MnDOT abruptly ends 25-year program with organic farmers
Organic farmers in southeast Minnesota learned their longtime agreement with the Minnesota Department of Transportation had ended when their no-spray signs were pulled from the ground this summer.
LEWISTON, Minn. — A Minnesota Department of Transportation crew pulling no-spray signs from the ground was the first indication for Dale Pangrac that MnDOT was discontinuing a 25-year-long agreement that kept herbicides from being sprayed near his organic farm.
Under the agreement, Pangrac and a handful of other southeast Minnesota organic operations pledged to maintain nearby road ditches and, in turn, MnDOT agreed not to spray there. Now Pangrac and his family are worried about what the move means for their organic certification and bothered by a lack of communication from MnDOT.
Pangrac, 72, raises organic dairy and hay off of U.S. Highway 14 in southeast Minnesota. His son, Tim Ahrens, said the individuals who took down the signs told his father that day that the no-spray program had been discontinued for good.
Ahrens called the MnDOT District 6 office on behalf of his dad, who doesn’t hear well on the phone, and spoke to Andrew Fischbach, maintenance supervisor in the area.
Ahrens said at first, Fischbach told him the cancellation of the agreements was due to a lack of interest in the program. Ahrens asked whether the landowners who’d grown accustomed to the deals had been consulted on this, and Fischbach told him they were not.
Fischbach, who has overseen the agreements for two years, confirmed that to Agweek this month and said the program was not happening in 2020 and its future is undetermined.
He said signs were removed as early as Aug. 20, and the decision to remove signage without notification was his. All participating farms had every sign removed within a couple of weeks, he said.
The District 6 maintenance supervisor gave different reasons to people inquiring about the program's termination. In an interview with Agweek, Fischbach said the program needed to be reassessed to meet current regulations and statutes.
"To make sure the program put together 25 years ago has kept up with the changes since that time," Fishbach said. "The biggest thing is to just relook at the program."
He said for starters, there are new noxious weeds since the program began, and safety standards need to be reevaluated as speed limits have increased, which changes the defined "clear zone" that MnDOT requires.
"We'll look at what the program will look like, and what kind of process it will be, or if there is a comment period and local citizen participation," Fishbach said. But that process is up in the air as of this fall.
The second reason he gave on Sept. 23 for the program to be halted was a clerical oversight. “Because of COVID-19 and other situations,” Fischbach said their office simply didn't get to mailing out the forms this year.
Shona Snater is an organizer with the Land Stewardship Project, of which many of the farmers affected by the change are members. Snater claims that when she asked about the program, Fishbach told her it had always been a good faith agreement, and there was negligence by some of the farms involved.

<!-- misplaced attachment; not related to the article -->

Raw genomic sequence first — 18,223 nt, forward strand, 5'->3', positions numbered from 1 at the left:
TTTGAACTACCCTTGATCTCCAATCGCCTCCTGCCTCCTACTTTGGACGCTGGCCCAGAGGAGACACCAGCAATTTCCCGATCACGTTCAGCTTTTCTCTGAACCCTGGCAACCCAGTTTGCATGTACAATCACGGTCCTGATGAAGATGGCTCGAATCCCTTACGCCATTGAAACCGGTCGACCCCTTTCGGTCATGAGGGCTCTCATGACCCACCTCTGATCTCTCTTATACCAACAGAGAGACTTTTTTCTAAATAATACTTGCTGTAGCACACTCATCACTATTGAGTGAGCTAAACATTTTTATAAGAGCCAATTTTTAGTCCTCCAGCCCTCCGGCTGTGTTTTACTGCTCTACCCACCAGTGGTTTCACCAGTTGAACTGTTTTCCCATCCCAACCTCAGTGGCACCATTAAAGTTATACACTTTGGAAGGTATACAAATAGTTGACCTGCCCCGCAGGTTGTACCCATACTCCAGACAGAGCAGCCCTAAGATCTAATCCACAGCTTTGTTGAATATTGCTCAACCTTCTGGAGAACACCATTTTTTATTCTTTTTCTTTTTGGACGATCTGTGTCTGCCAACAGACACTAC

"It's a serious issue and we're really struggling with them communicating with us," Snater said. "(MnDOT) is not taking any type of input from the public about it and are just ignoring what farmers have to say."
Snater said a policy or past contracts for the program are not accessible to the public.
'Acting right and in good faith'
Ahrens said his dad and the other affected organic growers have received a one-page agreement in the mail each year that spells out the program. He said it's clear in the agreement that MnDOT still reserves the right to spray land if there is an outbreak of noxious weeds but, for their family, that's not the case.
"It's very well kept, by previous renters and my father," Ahrens said. "It's not perfect, but it's nowhere near the worst section of Highway 14, related to weed maintenance."
This year, Ahrens said no form came in the mail for the program. His family assumed it was related to COVID-19 complications.
"So we were surprised and sort of blindsided by the information that it was over and how it was handled," Ahrens said.
He said he can't speak for the other participants in the agreements, but his family has grown to rely on the program for their organic certification.
"It's very consequential, in terms of planning and finances," he said. "For the sake of organic certification, you can't lessen or eliminate that buffer, because that counts as part of your distance away from any herbicide sprayed."
The all-over communication upset Ahrens and his father the most.
"We thought we were acting right and in good faith, and it was one of those occasions when the state and its citizens were working together, kind of a win-win," he said. "We just want to try to work it, and continue the program."
Fischbach said, in retrospect, informing landowners of the program's fate before taking down signs "would have been best at that point."
Fischbach declined to apologize to the farmers involved, saying he didn't want to "seem ingenuine."
"I've learned communication is vital, and we'll work to learn from this and improve on it in the future," he said.
Fischbach said that the landowners affected by the ended program can reach him directly via email at email@example.com or by phone at 507-286-7575.